However, the most important reason to adopt the icon system is that it gives players a very tangible understanding of the consequences of their actions; the interface tells the exact effect of every possible action. For example, mousing over the “Power Strike” skill button next to a Hurlock shows that the action will take one-and-a-half hearts away from the monster while draining one mana from the player’s character. Mousing over a health potion shows that two hearts will be restored to the character. Mousing over a shock bomb shows that one heart will be taken away from all enemies. This transparency enables the player to plan ahead and make smart moves.

One reason so many RPGs go with a bar-based system is that hits points need to scale up over the course of a game, ranging from 10 hit points for starting monsters to over 1000 for bosses. With icons, Legends can never support hit point values that scale so high because the interface can only show so many hearts. Instead, the underlying character stats – attack, defense, agility, and luck – provide the scaling we need as players progress through the game.

Damage is calculated by creating a simple ratio between the attacker’s attack and the defender’s defense values. As this ratio increases to 2:1, 3:1, and higher, the damage value in hearts goes up. However, if the ratio remains constant, so does the damage. Thus, characters battling with 10 attack and 8 defense do the same amount of damage as characters battling with 50 attack and 40 defense, which means that the relative value of hearts stays the same. Similarly, agility and luck determine the odds of glancing blows and critical hits, by comparing the attacker’s luck with the defender’s agility.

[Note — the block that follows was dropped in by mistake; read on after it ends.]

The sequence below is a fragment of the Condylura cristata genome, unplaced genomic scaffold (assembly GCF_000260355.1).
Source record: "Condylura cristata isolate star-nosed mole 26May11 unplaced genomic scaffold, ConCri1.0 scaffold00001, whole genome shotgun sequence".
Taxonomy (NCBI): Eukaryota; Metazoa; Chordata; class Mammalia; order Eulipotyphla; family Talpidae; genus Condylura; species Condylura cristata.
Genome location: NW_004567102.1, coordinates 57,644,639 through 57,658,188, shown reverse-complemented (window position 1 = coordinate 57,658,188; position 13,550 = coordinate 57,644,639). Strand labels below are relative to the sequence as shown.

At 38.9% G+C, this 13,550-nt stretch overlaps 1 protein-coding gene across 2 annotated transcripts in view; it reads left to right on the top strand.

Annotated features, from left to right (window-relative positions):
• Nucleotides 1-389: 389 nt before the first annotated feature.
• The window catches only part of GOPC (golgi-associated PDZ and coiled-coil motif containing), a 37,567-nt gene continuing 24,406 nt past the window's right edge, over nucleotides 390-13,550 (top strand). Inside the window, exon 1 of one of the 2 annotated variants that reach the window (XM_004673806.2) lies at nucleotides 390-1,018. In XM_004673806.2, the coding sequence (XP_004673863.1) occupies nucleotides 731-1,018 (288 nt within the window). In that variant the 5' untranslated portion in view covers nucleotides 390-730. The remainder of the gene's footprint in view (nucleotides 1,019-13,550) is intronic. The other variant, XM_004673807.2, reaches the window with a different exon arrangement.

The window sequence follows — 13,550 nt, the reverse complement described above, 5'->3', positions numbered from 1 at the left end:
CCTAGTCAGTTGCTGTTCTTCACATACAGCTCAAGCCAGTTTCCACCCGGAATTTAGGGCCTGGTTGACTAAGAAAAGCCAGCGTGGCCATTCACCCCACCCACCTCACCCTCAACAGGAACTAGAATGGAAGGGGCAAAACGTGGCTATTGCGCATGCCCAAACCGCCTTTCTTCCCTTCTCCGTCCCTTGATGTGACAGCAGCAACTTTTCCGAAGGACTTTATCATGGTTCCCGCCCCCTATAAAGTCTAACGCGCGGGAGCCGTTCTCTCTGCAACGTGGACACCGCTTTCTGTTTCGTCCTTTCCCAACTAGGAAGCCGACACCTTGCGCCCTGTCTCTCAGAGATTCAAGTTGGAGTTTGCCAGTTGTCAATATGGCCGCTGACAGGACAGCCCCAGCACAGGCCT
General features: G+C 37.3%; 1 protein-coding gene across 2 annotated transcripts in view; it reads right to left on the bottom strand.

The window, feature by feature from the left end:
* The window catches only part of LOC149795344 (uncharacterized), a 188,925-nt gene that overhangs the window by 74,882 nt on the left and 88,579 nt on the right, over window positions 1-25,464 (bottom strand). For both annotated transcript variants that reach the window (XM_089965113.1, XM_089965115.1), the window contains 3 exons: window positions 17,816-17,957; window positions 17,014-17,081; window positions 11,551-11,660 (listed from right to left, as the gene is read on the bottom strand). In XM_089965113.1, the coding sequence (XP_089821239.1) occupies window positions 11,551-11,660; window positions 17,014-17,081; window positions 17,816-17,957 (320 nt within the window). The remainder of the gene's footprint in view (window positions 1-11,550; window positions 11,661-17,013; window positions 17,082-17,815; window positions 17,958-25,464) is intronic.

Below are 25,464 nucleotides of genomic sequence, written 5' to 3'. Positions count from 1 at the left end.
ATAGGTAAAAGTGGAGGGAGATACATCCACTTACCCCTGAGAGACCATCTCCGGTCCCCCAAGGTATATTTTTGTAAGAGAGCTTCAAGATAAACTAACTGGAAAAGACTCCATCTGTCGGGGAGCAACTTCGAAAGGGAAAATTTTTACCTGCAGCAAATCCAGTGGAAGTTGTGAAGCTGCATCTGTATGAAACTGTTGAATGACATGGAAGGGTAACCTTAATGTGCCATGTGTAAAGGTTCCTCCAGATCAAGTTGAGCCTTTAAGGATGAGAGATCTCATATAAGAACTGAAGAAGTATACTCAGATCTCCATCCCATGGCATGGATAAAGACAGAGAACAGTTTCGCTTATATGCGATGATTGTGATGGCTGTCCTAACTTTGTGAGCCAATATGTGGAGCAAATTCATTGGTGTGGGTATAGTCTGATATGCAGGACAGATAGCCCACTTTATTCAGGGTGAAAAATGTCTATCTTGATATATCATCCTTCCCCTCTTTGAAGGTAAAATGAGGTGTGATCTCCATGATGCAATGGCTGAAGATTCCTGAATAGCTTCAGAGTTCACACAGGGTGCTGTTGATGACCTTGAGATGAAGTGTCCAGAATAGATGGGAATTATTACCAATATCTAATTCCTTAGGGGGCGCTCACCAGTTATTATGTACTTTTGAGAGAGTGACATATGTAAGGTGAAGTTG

As for mana, most skills cost just one point, with a few costing two and a handful costing more. The skills are all upgradeable up to ten levels (similar to the Japanese RPG Etrian Odyssey), which means that their power increases over the course of the game. However, their costs do not, so that players can expect to use the same number of skills per battle through all phases of the game. The costs can remain fixed because the better skills are simply an extension of the character’s growing power as he levels up.

Thus, the game’s simple and discrete health and mana values are maintainable across the game’s various levels. The players quickly gain an intuitive sense for how the game works (“shard bombs do one-and-a-half hearts of damage”) without having to memorize formulas or manage large, crooked numbers. Being able to think in small increments – a point here, a couple of points there – allows the player to fit a whole battle into her head at once, making combat a fun, tangible experience instead of a chaotic, stressful one.

One thought on “Dragon Age Legends: Combat Explained

  1. I found this very intersting as I’ve been working on side project in my spare time with some similair combat elements while learning some C#. Some good things to consider about how players view the interface. Thanks for posting it!